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State puzzled by jobless rate, even as job growth rises
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ATLANTA — The Georgia Department of Labor announced Thursday that Georgia’s seasonally adjusted unemployment rate for August was 8.1 percent, up four-tenths of a percentage point from a revised 7.7 percent in July. The rate in August of last year was 8.2 percent.

“We had good job growth, both over the month with 24,700 new jobs and over the year with 79,300 more jobs, and initial claims, a leading economic indicator that measures new layoffs, decreased 27 percent,” said state Labor Commissioner Mark Butler. “All of this positive data makes the rate increase somewhat questionable.

“With continued job growth and fewer layoffs, we would expect the rate to come down. We’ve talked with the U.S. Department of Labor’s Bureau of Labor Statistics, which conducts the monthly household survey that determines the national and state unemployment rates,” Butler continued. “They say the ‘volatility’ in the monthly survey numbers ‘is expected’ and that it’s often ‘smoothed’ during the annual benchmarking process. Last year’s initial August rate was eventually reduced by a half-point, and we expect a similar reduction this year.”

There were 4,132,900 jobs in Georgia in August, the most since June 2008. Jobs were up by 0.6 percent, from 4,108,200 in July. The monthly gains came in government at 16,600 as seasonal school workers returned to their jobs after summer layoffs. Education and health services added 7,700 jobs, manufacturing recorded 4,000 new jobs, construction added 1,600 jobs, and other services added 1,500.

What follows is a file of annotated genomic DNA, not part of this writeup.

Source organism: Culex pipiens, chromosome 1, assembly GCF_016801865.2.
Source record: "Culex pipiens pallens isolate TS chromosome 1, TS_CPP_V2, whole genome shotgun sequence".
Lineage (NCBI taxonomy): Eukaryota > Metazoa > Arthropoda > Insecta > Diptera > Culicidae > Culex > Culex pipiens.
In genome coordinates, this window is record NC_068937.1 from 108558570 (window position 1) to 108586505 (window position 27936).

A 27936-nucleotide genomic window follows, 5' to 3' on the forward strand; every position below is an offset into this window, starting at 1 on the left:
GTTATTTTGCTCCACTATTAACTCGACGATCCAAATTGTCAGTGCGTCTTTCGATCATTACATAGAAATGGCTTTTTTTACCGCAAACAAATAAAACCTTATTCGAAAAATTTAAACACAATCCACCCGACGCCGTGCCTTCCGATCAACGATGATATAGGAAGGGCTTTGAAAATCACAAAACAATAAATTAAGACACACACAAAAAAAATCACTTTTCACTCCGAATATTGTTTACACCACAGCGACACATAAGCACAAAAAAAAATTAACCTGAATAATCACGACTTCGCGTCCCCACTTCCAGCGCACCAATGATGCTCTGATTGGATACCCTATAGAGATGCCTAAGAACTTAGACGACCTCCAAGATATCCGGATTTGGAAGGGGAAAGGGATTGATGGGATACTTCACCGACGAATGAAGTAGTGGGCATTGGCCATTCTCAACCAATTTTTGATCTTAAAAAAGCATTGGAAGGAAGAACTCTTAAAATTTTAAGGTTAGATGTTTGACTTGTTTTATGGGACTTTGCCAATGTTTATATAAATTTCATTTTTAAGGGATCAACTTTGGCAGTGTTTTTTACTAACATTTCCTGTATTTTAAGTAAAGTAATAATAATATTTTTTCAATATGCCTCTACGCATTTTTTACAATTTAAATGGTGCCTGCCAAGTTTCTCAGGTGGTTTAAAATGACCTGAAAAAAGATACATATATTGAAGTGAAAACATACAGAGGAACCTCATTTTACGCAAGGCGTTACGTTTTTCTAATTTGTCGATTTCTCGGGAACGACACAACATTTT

“Our over-the-year job growth, which was an impressive 2 percent, was the second-largest for August since 2005 and came in all the important job sectors,” said Butler.

The job gains were in professional and business services, 25,400; leisure and hospitality, 16,100; trade and transportation, 13,200; manufacturing, 9,900; construction, 5,900; education and health services, 5,700; information services, 1,500; other services, 1,000; government, 300; and financial activities, 100.

There were 31,122 new claims for unemployment insurance filed in August, a decrease of 11,536, from 42,658 in July. For the past three years, initial claims fell by an average of 11,504 from July to August. Most of the August decline in claims came in manufacturing, administrative and support services, health care and social assistance, and trade.

Also, over the year, initial claims were down by 12.3 percent. There were 4,381 fewer claims filed than the 35,503 in August 2013. Most of the decline over the year came in trade, transportation and warehousing, construction, administrative services, and health care and social assistance.

Georgia is ranked sixth nationally and third in the Southeast for top job growth. With the creation of more than 79,300 new jobs in the past 12 months, Georgia represents a strong 2.0 percent annual growth rate, which is higher than the nation’s average of 1.8 percent.

The numbers were announced Monday by the U.S. Department of Labor’s Bureau of Labor Statistics. Georgia also had solid over-the-month growth, ranking sixth in the nation and third in the Southeast.

Georgia ranks in the top 10 states for percentage growth over the month.

The number of jobs in Georgia totaled 4,132,900 in August, up from 4,053,600 in August 2013. The August-to-August job growth was the second-largest in Georgia since 2005.

“Georgia has been ranked in the top 10 states for job creation for the past two years,” Butler said. “Our state’s employers are to be commended for their confidence in our state’s economy, as they continue to invest in hiring and growing their companies.”

Georgia’s job gains came in several sectors, including computer system design, accounting, architectural and engineering, transportation and warehousing, retail trade, wholesale trade, construction of buildings, specialty trade contractors, ambulatory health care services, and hospitals.

States ranked ahead of Georgia and their job growth over the year include: Texas, 381,600 (3.4 percent); California, 292,700 (1.9 percent); Florida, 202,500 (2.7 percent); New York, 137,100 (1.5 percent); and North Carolina, 86,300 (2.1 percent).